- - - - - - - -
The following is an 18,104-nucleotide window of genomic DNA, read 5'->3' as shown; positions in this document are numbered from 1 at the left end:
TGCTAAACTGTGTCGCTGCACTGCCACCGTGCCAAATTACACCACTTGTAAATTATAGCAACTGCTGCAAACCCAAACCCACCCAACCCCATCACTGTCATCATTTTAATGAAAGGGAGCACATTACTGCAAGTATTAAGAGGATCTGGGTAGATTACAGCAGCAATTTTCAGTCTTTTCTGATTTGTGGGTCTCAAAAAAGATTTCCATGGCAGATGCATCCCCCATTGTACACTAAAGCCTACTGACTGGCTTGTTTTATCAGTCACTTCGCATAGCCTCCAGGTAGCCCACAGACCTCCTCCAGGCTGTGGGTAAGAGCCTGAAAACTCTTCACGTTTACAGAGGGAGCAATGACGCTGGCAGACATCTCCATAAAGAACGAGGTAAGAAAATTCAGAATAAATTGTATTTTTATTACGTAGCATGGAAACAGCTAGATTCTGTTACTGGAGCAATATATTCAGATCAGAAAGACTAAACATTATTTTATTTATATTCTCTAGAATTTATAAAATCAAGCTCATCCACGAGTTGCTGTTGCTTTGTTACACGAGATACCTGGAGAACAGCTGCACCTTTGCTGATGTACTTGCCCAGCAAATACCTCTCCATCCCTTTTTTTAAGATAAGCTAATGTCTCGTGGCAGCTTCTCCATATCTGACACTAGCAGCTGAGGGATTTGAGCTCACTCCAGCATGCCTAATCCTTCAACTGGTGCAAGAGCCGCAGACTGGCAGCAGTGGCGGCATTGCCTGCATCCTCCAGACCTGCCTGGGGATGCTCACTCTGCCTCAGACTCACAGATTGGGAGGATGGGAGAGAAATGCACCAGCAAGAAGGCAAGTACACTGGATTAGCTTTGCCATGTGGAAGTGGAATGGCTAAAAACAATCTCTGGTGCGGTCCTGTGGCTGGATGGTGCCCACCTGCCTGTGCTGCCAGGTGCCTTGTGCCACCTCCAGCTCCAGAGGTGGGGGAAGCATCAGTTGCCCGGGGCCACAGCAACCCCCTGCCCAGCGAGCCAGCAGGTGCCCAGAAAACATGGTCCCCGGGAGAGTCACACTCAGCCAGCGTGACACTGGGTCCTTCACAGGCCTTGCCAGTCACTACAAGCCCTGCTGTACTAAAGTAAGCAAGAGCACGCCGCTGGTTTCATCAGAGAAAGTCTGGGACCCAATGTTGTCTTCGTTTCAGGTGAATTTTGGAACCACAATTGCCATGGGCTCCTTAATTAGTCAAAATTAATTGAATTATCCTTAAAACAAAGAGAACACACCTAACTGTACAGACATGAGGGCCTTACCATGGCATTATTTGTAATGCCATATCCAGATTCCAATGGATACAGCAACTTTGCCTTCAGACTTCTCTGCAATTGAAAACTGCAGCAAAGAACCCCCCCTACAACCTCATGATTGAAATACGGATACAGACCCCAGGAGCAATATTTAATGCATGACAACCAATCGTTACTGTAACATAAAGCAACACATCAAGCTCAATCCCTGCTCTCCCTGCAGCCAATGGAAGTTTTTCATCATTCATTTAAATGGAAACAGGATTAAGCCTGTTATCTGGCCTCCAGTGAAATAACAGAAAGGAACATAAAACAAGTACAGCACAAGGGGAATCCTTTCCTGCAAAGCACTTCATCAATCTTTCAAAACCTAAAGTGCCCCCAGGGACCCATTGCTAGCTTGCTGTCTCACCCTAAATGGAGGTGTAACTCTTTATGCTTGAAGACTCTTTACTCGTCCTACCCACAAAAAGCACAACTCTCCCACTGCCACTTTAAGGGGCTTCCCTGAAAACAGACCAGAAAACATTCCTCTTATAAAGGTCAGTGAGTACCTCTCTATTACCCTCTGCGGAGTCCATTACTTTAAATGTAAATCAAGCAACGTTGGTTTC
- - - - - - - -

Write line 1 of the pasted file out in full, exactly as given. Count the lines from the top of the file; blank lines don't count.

The following is an 18,104-nucleotide window of genomic DNA, read 5'->3' as shown; positions in this document are numbered from 1 at the left end: